Politics & Government

Obama got no bounce in polls from foreign tour

WASHINGTON — Barack Obama got no lasting boost from his ballyhooed trip last week to Europe and the Middle East, according to new national and swing state polls released Thursday.

And Republican John McCain may have benefited from his rival's visit to Iraq, Afghanistan and other countries, said Frank Newport, the Gallup Poll editor in chief.

"McCain voters may have been energized," Newport said. "They said they were paying more attention to the race."

Many experts caution, however, that polls in the summers of presidential election years seldom mean much, and they warn voters not to take them seriously.

"It's my strong personal opinion that nothing (in politics) between the primaries and the end of the political conventions means anything," said Brad Coker, the managing partner of Mason-Dixon Polling & Research.

Gallup's daily sampling of 2,682 registered voters found Obama with a 45-44 percent lead over McCain on Monday through Wednesday, a narrower margin that Obama had when he began his trip.

New Quinnipiac Polling Institute surveys Thursday found that Obama's lead in three key swing states has dropped in recent weeks. McCain spent last week in key states promoting his energy plan, particularly his proposal to lift the ban on offshore oil drilling.

That message may have resonated with voters, said Peter Brown, Quinnipiac assistant director.

"While Obama was on tour, trying to show voters he could handle world affairs, voters were home trying to fill their gas tanks," Brown said.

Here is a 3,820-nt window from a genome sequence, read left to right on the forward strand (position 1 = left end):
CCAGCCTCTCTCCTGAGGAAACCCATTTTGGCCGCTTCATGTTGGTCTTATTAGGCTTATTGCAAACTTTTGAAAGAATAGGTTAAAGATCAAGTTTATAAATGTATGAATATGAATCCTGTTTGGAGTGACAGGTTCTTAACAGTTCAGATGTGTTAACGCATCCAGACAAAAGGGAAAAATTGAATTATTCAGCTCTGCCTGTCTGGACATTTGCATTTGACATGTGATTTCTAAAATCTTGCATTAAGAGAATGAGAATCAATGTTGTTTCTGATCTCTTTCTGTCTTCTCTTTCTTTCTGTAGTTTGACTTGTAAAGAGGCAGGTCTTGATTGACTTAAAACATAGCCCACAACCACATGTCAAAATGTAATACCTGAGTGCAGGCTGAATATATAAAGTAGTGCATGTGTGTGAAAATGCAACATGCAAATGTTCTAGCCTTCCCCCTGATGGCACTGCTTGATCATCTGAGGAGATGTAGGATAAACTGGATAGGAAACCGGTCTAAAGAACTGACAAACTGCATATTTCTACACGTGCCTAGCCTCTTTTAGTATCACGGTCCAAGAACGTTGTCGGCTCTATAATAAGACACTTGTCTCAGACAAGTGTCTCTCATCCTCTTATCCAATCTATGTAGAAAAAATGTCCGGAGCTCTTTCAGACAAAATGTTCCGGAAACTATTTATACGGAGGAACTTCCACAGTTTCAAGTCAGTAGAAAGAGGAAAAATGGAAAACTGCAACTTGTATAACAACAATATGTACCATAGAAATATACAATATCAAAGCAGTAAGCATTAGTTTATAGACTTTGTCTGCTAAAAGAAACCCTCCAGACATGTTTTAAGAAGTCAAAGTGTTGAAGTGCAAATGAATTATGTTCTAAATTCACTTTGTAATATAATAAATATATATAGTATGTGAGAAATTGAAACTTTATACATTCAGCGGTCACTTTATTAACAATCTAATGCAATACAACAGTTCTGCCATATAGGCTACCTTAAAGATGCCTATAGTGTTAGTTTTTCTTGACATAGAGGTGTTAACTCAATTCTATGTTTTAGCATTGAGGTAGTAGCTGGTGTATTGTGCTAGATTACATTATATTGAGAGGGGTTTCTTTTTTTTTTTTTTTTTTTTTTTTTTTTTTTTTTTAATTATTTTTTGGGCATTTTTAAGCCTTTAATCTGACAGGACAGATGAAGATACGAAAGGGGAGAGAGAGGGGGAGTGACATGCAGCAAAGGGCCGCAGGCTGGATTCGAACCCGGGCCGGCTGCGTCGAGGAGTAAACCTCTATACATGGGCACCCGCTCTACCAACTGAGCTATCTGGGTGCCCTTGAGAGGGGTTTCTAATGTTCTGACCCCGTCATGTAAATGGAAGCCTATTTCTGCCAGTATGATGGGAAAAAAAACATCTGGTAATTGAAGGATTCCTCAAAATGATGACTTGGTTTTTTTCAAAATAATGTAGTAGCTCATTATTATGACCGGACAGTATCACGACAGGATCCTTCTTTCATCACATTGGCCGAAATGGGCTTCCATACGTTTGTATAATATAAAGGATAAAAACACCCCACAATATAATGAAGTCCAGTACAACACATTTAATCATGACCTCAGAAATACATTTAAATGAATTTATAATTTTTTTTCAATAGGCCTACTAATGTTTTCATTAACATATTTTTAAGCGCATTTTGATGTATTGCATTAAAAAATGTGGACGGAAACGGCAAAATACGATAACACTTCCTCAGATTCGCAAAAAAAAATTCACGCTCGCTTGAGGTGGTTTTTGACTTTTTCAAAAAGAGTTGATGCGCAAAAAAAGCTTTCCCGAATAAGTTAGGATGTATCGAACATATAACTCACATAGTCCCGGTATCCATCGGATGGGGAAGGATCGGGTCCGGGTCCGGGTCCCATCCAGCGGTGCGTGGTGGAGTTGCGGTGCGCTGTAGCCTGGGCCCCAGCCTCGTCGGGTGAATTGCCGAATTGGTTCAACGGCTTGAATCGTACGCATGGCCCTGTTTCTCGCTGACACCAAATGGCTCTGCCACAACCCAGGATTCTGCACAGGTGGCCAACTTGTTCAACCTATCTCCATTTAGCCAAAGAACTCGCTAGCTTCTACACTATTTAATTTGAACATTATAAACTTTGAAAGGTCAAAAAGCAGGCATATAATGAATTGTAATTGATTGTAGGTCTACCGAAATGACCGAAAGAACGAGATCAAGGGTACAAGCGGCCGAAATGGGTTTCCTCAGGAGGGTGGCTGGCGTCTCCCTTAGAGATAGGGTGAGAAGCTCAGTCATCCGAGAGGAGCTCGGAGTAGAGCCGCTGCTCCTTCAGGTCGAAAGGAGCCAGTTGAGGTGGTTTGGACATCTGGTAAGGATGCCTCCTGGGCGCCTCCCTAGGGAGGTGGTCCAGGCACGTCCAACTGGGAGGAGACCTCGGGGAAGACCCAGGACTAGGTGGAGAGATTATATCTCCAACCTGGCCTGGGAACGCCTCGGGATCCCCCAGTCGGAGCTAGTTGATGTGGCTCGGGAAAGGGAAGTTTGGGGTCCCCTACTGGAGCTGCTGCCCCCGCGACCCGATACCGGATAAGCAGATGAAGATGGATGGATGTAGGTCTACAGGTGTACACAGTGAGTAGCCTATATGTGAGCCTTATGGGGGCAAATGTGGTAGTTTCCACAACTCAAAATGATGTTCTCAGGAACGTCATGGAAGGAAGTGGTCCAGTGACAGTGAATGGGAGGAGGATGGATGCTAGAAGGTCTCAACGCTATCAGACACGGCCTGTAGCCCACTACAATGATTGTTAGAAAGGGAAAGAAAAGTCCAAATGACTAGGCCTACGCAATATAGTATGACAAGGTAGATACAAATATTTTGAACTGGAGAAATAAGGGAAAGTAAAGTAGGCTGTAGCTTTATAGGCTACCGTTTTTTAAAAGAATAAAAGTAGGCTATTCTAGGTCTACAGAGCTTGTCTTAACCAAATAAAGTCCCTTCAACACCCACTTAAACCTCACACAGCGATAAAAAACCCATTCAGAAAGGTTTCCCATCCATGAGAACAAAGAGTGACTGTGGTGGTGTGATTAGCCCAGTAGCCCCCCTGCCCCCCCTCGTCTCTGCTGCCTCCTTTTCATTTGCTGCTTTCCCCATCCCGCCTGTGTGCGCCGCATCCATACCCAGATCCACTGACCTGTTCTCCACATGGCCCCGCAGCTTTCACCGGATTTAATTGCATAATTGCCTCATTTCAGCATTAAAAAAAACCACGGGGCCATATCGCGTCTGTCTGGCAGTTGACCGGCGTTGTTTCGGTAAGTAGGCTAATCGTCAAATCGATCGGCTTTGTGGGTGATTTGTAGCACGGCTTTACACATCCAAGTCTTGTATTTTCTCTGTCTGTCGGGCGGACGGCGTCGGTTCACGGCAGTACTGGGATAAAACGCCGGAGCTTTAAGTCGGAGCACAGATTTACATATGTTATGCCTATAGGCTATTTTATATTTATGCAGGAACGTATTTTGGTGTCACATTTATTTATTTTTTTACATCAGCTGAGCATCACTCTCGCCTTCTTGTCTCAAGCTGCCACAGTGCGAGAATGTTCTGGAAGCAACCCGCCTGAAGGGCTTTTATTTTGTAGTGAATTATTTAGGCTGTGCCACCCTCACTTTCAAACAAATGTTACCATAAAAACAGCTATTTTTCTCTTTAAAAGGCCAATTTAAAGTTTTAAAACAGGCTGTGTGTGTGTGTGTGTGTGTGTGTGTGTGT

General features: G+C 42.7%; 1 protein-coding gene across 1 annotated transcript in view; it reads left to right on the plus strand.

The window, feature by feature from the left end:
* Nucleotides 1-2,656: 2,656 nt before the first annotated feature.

Obama was up 46-44 percent over McCain in Ohio and Florida, and ahead by 49-42 percent in Pennsylvania. The polls were conducted from July 23 through Tuesday.

No presidential candidate since 1960 has won the election without winning two of those three states, and Brown found that Florida and Ohio "are now too close to call."

He and others warned not to read too much into the state or national trends, as they cited three phenomena at work.

First, "It's summertime and nobody's paying much attention to politics," said Andrew Smith, the director of the University of New Hampshire Survey Center. His polls in that swing state show that McCain and Obama are close.

Smith said that Obama hadn't moved up because while his trip dominated political news coverage, no dynamic event such as a tight primary race or debates was stoking casual conversation.

Second, people are staying with their traditional political parties, as they often do in the summer before an election.

"It's almost like McCain and Obama are generic Republican and Democratic candidates," Newport said. "American presidential races are pretty well structured," he said, and even in November, most people tend to vote with the same parties they've backed for years.

Third, the Obama trip was a vivid reminder to Republicans that the Illinois senator is poised to run a strong, energetic campaign, so they'd better mobilize quickly.

Gallup's daily polls measure registered voters. But Gallup also reports on the mood of "likely" voters — generally those who are paying more attention to the race _and last Friday through Sunday, they gave McCain a 49-45 percent edge.

The latest Quinnipiac polls: http://www.quinnipiac.edu/x2882.xml?ReleaseID=1196

The daily Gallup polls:


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